[Numpy-discussion] automatic differentiation with PyAutoDiff

James Bergstra bergstrj@iro.umontreal...
Thu Jun 14 15:49:25 CDT 2012


On Thu, Jun 14, 2012 at 4:22 PM, srean <srean.list@gmail.com> wrote:
>>
>> For example, I wrote a library routine for doing log-linear
>> regression. Doing this required computing the derivative of the
>> likelihood function, which was a huge nitpicky hassle; took me a few
>> hours to work out and debug. But it's still just 10 lines of Python
>> code that I needed to figure out once and they're done forever, now.
>> I'd have been perfectly happy if I could have gotten those ten lines
>> by asking a random unreleased library I pulled off github, which
>> depended on heavy libraries like Theano and relied on a mostly
>> untested emulator for some particular version of the CPython VM. But
>> I'd be less happy to ask everyone who uses my code to install that
>> library as well, just so I could avoid having to spend a few hours
>> doing math. This isn't a criticism or your library or anything, it's
>> just that I'm always going to be reluctant to rely on an automatic
>> differentiation tool that takes arbitrary code as input, because it
>> almost certainly cannot be made fully robust. So it'd be nice to have
>> the option to stick a human in the loop.
>
> Log-linears are by definition too simple a model to appreciate
> auto-differentiation. Try computing the Hessian by hand  on a modestly
> sized multilayer neural network and you will start seeing the
> advantages. Or say computing the Hessian of a large graphical model.
> But I do have my own reservations about auto-diff. Until we have the
> smart enough compiler that does common subexpression elimination, and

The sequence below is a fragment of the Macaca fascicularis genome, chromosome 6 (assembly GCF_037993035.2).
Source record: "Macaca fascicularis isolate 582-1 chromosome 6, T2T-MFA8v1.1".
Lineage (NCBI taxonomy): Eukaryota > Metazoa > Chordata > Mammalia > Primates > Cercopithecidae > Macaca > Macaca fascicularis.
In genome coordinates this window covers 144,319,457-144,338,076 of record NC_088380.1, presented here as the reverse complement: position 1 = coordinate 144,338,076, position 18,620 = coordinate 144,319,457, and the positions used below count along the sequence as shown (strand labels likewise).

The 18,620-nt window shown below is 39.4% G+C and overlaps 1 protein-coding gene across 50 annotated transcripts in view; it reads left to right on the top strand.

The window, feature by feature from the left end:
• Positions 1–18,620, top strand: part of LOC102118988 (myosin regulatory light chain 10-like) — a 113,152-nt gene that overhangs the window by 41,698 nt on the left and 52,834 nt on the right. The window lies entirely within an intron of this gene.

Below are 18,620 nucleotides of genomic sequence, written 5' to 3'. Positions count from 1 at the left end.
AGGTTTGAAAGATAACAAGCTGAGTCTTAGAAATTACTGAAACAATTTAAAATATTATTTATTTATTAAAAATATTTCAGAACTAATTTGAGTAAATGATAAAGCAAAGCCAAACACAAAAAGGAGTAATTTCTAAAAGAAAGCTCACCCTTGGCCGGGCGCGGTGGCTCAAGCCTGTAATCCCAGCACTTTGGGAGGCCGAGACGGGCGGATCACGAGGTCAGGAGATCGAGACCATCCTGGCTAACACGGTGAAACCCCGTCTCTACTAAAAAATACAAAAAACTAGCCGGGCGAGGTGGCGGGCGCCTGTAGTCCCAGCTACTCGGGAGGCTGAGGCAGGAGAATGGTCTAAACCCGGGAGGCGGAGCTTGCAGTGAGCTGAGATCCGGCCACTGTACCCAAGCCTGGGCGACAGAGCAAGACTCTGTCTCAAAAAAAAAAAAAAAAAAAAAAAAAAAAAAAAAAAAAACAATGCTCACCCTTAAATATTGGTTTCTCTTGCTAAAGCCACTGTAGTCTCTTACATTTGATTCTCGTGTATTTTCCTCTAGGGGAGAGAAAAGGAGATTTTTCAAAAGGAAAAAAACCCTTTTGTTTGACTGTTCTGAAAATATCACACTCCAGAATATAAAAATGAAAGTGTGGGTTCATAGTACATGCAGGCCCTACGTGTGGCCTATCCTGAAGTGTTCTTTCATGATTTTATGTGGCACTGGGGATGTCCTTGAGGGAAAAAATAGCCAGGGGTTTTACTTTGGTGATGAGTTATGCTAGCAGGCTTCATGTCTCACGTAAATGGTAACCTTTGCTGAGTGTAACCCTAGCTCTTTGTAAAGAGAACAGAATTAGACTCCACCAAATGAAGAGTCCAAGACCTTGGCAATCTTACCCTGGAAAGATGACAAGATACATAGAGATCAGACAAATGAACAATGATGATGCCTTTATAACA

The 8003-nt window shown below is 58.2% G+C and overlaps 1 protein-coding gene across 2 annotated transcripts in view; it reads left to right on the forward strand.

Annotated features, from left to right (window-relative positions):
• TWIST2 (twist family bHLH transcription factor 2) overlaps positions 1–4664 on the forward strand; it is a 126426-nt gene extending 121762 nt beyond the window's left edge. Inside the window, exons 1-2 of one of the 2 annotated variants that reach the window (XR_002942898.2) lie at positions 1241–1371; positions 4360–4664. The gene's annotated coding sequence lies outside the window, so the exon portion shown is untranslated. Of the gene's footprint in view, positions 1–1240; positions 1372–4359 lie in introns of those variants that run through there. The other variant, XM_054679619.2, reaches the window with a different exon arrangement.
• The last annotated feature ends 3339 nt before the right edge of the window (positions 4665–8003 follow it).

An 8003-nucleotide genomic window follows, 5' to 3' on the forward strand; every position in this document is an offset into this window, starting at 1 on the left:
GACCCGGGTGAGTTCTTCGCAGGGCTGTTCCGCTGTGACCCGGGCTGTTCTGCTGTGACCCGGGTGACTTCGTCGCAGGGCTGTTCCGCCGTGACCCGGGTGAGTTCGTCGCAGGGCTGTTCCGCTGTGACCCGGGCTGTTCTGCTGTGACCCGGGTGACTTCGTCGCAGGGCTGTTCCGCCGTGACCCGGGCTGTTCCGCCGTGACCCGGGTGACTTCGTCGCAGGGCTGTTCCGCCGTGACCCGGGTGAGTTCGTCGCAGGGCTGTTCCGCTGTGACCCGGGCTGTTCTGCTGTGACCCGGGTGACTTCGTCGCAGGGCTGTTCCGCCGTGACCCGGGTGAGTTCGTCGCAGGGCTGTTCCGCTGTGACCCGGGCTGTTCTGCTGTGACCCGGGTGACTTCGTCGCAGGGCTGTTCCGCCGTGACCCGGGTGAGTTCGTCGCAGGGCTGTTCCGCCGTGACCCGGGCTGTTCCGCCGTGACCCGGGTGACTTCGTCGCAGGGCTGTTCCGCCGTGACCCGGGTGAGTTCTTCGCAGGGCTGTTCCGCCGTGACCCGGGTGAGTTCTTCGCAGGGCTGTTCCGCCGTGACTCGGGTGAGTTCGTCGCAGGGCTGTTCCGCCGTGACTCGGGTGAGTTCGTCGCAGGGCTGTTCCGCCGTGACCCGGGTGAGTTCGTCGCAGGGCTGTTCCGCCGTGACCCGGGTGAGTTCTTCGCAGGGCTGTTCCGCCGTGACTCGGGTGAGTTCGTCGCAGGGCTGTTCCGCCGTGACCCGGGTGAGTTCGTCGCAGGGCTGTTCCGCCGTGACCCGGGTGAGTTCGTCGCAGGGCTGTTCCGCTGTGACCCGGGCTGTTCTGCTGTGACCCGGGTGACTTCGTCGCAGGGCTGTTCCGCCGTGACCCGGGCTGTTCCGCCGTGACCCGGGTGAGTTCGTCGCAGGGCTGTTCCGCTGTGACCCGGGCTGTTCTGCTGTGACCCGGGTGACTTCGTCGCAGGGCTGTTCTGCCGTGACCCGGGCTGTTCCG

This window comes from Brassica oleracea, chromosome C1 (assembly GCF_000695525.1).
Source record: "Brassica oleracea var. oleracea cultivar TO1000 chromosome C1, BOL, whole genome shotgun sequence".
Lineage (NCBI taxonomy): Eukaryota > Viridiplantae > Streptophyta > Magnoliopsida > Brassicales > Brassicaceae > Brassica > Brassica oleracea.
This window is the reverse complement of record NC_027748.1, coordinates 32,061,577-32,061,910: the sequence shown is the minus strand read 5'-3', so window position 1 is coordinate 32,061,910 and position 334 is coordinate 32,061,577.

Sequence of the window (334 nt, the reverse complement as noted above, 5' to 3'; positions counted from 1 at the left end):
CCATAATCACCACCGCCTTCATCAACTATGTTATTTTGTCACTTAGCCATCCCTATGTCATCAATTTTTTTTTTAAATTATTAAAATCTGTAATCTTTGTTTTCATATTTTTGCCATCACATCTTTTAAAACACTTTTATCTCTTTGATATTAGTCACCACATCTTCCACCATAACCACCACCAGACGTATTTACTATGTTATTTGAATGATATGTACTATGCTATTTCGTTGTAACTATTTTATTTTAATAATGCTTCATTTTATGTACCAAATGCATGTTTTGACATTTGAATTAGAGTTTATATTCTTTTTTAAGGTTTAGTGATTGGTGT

> in fact even then, hand written differentiation code will often turn
> out to be more efficient. Terms cancel out (subtraction or division),
> terms factorize, terms can be arranged into an efficient Horner's
> scheme. It will take a very smart symbolic manipulation of the parse
> tree to get all that.
>

You're right - there is definitely a difference between a correct
gradient and a gradient is both correct and fast to compute.

The current quick implementation of pyautodiff is naive in this
regard.  However, it is delegating the heavy lifting to Theano. Theano
performs the sort of optimization-oriented tree manipulations you're
talking about, and Theano contributors have been tweaking them for a
few years now. They aren't always perfect but they are often pretty
good. In fact, I would go as far as saying that they are often
*better* than what you might do by hand if you don't sit down for a
long time and tune the hell out of your computation.

>  So places where I really need to optimize the derivative code, I
> would still do it by hand and delegate it to an AD system when the
> size gets unwieldy. In theory a good compromise is to let the AD churn
> out the code and then hand optimize it. But here readable output
> indeed does help.
>
>
> As far as correctness of the computed derivative is concerned,
> computing the dot product between the gradient of a function and the
> secant computed numerically from the function does guard against gross
> errors. If i remember correctly the scipy module on optimization
> already has a function to do such sanity checks. Of course it cannot
> guarantee correctness, but usually goes a long way.
>
> -- srean

True, even approximating a gradient by finite differences is a subtle
thing if you want to get the most precision per time spent. Another
thing I was wondering about was periodically re-running the original
bytecode on inputs to make sure that the derived bytecode produces the
same answer (!). Those two sanity checks would detect the two most
scary errors to my mind as a user:
a) that autodiff got the original function wrong
b) that autodiff is mis-computing a gradient.

- James
-- 
http://www-etud.iro.umontreal.ca/~bergstrj


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